Articles Tagged with debt

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When two people get married, it often makes sense to combine finances. Spouses open joint bank accounts and combine their incomes to help each other pay off debts–both pre-existing debts and new ones acquired during the marriage. In many situations, spouses may depend on one another to be able to cover their monthly bills. This can all lead to a messy situation if the spouses decide to get divorced.

During a divorce, Florida law requires the fair and equitable division of all jointly-owned property and this law applies to debts, as well. However, dividing up debts can be complex, especially if some debts are owned individually and others jointly. The name on the debt does not always mean that person will be solely responsible for the payments, however, and it is important to discuss debt division with an experienced divorce attorney who understands the relevant law. The following is some brief information regarding the division of certain debts in divorce:

Student Loans

Student loans are often individual debts unless the spouses cosigned on the loans or the loans were acquired during the marriage. In such cases, the loans would be considered marital debt and you may be held responsible for sharing the payment unless you and your spouse can agree otherwise. However, even if you agree that your spouse will be responsible for the loans, your name will likely remain on the loans and any failure to repay could affect your credit. Continue reading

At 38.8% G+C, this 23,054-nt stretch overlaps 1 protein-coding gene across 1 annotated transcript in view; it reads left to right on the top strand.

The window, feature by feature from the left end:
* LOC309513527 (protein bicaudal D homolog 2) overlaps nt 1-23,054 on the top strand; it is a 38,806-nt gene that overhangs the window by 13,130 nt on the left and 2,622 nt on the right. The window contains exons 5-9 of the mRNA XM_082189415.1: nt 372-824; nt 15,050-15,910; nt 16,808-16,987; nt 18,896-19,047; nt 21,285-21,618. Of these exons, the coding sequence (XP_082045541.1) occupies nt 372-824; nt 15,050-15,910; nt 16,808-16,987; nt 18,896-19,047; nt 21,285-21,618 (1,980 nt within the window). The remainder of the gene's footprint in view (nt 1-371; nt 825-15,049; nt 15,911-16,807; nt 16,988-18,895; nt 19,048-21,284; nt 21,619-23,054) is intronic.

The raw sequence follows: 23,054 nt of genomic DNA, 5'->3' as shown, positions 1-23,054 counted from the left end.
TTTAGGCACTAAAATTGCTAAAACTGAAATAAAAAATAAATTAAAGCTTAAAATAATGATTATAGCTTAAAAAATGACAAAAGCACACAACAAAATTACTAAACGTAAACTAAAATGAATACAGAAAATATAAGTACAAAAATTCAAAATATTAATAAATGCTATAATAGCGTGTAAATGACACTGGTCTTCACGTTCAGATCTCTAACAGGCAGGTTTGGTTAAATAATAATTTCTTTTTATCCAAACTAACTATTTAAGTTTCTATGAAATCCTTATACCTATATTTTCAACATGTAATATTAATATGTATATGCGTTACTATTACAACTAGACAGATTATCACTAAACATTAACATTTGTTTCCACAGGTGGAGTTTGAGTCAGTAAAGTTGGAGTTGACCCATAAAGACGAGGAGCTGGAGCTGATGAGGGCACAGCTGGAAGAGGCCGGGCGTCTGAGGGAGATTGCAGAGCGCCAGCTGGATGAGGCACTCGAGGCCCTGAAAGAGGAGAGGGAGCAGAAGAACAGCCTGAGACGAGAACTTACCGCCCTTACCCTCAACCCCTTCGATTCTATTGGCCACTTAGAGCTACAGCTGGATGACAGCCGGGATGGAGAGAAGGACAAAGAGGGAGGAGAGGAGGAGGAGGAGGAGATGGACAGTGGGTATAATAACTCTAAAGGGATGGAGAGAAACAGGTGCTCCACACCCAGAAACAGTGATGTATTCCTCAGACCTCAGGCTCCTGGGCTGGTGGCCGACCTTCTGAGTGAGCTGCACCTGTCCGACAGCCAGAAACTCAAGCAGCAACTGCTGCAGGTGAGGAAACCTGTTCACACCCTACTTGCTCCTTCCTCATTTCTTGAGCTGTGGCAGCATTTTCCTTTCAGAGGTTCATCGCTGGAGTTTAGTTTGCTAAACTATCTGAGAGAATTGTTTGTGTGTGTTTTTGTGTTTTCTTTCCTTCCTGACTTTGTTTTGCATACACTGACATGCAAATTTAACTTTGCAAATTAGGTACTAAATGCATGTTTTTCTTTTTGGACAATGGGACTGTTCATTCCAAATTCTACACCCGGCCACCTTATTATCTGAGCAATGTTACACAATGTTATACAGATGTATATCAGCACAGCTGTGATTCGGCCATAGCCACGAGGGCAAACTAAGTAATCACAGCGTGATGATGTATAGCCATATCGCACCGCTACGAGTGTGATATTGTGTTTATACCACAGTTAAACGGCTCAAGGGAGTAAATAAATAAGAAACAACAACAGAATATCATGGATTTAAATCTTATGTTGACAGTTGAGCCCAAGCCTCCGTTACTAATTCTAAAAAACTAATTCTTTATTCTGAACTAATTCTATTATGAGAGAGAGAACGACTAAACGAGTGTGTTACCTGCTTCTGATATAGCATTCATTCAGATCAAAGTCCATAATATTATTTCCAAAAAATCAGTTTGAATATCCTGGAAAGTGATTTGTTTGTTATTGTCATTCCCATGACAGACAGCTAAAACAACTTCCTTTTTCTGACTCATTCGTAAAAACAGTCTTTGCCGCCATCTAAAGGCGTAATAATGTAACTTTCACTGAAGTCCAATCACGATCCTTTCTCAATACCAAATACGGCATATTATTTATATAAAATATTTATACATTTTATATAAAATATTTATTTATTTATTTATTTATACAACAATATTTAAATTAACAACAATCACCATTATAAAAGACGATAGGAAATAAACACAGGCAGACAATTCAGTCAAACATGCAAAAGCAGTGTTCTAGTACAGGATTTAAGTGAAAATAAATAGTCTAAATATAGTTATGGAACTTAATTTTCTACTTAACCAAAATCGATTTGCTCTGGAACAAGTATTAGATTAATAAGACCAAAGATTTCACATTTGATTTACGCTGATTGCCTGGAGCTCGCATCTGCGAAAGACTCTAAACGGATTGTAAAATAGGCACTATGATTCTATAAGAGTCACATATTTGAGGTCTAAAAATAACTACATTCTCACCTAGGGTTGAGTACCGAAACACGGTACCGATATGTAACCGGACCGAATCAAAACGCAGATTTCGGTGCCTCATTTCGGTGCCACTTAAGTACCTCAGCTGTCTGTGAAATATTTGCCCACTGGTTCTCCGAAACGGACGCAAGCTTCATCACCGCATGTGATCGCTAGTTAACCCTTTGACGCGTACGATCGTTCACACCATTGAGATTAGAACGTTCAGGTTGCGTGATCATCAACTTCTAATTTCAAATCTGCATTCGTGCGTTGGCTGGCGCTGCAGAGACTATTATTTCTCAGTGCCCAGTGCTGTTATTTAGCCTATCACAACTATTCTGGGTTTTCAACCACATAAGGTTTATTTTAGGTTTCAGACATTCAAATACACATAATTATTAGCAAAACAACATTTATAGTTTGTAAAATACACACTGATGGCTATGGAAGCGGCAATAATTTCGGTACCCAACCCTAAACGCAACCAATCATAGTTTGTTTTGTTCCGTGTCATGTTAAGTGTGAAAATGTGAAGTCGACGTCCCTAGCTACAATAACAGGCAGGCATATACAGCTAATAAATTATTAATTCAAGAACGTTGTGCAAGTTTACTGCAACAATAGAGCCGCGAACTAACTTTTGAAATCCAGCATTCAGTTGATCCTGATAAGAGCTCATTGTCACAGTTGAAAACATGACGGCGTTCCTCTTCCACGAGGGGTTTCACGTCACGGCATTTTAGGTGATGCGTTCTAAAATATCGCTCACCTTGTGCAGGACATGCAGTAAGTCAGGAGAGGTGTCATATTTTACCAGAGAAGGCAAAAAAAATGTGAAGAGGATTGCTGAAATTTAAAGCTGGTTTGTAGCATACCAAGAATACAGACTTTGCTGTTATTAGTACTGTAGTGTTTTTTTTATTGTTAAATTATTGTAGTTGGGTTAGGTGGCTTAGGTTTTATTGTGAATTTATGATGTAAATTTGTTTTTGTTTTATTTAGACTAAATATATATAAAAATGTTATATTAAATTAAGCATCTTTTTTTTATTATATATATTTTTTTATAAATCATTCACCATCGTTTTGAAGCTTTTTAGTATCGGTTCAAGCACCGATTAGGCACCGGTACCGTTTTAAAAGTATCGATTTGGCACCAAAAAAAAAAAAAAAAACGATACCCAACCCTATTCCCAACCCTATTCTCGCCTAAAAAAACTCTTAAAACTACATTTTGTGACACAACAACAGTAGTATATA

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Many people believe that when they get married, their credit score will be combined with their spouse’s and that their credit will be intertwined. Therefore, many people may wonder what will happen to their credit if they later decide to get divorced. First, it is important to understand that your marital status does not directly impact your credit–not at the time of marriage nor at the time of divorce–since at no time does your credit fuse with your spouses. However, this does not mean that your credit score will not be affected due to divorce, as there are other factors that may cause some credit issues.

Joint Debts

Though your marriage does not affect your score, the non-payment of joint debts wil. If you have a mortgage, auto loans, or other credit accounts in both your and your spouse’s names, you and your spouse will have to agree how to continue paying these following separation. Your divorce decree should equitably divide your joint debts in accordance with Florida law, however, you may not be able to refinance certain debts to remove your name. This means that, if the court assigns certain joint debts to your ex-spouse and they fail to pay the debts, your score could be affected. While you may be able to dispute late payments by using your divorce decree or may be able to report the non-payment of debts to the court, this can be a complex process and may not necessarily raise your score. Continue reading